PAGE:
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Dec. 4 (Bloomberg) -- Former Greek Prime Minister George Papandreou said European Union regulators and credit rating agencies bear some blame for his nation’s debt crisis.
Papandreou, who resigned last month, said of the debt crisis that his predecessors “didn’t really see it coming,” according to the transcript of an interview scheduled for broadcast today on “CNN’s Fareed Zakaria GPS.”
“Had there been a stronger monitoring of the European Union from the European Union, and even the ratings agencies, on the member states, I would not have, as a prime minister, inherited a situation where the deficit was close to 16 percent and the debt almost doubled in the previous government,” he said.
“That’s why I think monitoring is important,” Papandreou said. “We’re paying for it right now, and many of the Greeks are unjustly paying for this, for things that they weren’t responsible for,” said Papandreou, whose government collapsed on Nov. 10. He was replaced by Lucas Papademos, a former European Central Bank vice president.
Greece needs a sixth disbursement of loans under last year’s 110 billion-euro ($148 billion) rescue and a planned second package of 130 billion euros to avoid economic collapse.
The euro area and the International Monetary Fund, which are funding the two packages, including the next payment of 8 billion euros, have said they want Greece’s main political leaders to commit to spending cuts beyond the life of the Papademos-led unity government.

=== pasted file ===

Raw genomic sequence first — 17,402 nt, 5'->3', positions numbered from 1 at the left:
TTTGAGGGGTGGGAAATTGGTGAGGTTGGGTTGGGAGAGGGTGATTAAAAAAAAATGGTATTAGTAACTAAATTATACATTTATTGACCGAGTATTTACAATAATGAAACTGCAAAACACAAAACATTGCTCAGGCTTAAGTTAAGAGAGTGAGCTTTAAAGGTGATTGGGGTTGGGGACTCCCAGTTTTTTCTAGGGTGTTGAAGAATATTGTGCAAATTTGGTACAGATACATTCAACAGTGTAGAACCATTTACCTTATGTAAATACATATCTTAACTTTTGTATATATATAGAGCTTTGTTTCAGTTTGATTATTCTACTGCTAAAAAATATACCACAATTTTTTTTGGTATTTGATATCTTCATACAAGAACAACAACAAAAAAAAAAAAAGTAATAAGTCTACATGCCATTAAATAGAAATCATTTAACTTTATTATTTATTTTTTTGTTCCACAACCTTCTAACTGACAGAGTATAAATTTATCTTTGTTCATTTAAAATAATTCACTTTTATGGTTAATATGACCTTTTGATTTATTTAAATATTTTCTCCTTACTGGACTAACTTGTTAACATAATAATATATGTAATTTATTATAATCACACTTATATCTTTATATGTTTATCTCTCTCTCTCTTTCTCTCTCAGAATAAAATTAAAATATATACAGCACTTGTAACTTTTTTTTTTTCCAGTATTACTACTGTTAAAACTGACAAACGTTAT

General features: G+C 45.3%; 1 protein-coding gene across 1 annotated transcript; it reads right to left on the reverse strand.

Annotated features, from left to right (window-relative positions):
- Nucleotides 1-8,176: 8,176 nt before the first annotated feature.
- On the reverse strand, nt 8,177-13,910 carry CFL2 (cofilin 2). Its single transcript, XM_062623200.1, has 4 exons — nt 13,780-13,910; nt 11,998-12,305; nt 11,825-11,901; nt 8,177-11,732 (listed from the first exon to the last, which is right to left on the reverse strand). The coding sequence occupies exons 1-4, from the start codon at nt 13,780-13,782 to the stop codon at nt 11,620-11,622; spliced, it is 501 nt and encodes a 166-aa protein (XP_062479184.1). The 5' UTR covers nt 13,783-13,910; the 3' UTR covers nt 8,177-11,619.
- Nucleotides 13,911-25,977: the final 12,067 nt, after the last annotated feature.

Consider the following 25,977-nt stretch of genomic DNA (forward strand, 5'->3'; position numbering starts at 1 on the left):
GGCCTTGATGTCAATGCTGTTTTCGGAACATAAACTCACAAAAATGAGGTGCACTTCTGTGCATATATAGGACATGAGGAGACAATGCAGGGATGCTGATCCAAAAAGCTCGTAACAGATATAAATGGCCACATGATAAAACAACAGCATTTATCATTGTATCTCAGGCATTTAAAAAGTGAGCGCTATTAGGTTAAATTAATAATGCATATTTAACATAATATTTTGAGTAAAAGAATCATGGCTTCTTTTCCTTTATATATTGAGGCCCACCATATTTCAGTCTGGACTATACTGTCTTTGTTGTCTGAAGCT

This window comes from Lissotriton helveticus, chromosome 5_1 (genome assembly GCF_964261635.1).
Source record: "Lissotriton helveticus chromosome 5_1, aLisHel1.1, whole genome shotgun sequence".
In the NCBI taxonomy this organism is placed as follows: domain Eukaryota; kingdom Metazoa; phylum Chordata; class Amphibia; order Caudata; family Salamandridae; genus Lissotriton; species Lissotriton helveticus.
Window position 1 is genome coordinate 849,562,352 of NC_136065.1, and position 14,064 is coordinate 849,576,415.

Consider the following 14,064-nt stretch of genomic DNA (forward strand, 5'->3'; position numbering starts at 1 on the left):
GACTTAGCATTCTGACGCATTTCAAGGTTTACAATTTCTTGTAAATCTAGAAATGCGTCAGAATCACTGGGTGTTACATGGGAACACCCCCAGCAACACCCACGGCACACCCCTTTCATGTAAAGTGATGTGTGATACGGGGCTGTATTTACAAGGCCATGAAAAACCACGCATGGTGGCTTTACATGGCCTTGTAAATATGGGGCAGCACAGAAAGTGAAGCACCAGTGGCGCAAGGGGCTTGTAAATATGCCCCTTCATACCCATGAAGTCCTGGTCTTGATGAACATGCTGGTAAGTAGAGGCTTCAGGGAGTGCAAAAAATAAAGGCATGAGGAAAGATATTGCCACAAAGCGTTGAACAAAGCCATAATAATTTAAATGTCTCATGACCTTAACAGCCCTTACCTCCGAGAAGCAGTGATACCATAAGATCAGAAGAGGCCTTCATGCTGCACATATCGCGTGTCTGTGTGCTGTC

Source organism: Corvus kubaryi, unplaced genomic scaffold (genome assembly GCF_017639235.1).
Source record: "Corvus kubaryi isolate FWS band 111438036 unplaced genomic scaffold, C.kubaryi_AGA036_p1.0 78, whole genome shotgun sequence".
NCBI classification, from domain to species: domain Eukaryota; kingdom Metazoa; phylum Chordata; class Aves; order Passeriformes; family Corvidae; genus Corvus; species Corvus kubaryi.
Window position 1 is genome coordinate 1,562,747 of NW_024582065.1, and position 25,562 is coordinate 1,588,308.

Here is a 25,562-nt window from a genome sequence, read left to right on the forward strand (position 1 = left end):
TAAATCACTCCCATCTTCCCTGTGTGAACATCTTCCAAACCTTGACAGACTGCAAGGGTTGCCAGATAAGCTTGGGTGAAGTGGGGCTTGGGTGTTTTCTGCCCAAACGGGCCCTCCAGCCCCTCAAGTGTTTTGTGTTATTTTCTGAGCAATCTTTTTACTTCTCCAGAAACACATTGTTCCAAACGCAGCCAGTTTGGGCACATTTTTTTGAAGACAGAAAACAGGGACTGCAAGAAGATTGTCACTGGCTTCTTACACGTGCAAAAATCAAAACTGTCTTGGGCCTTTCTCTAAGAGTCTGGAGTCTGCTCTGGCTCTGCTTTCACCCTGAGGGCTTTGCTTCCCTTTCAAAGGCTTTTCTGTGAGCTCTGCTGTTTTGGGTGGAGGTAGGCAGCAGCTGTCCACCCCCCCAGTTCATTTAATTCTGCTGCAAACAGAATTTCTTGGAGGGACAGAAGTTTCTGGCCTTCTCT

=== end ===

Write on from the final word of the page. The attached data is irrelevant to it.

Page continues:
Greek debt will reach 163 percent of gross domestic product this year and jump to 198 percent in 2012, the EU’s Brussels- based executive arm said in its autumn economic forecast. That compares with debt of 173 percent of GDP predicted by the Greek government in its 2012 draft budget.
Greece/Germany 10-year spread: GDBR10 Index GGGB10YR Index HS D <GO> Stories on hedge funds and the FSA: TNI HEDGE FSA <GO> Euro-region economic stories: TNI ECO EUROP <GO> Top Stories: TOP <GO> Top Greek stories: TOP GR <GO> --Editors: Ann Hughey, Christian Thompson.
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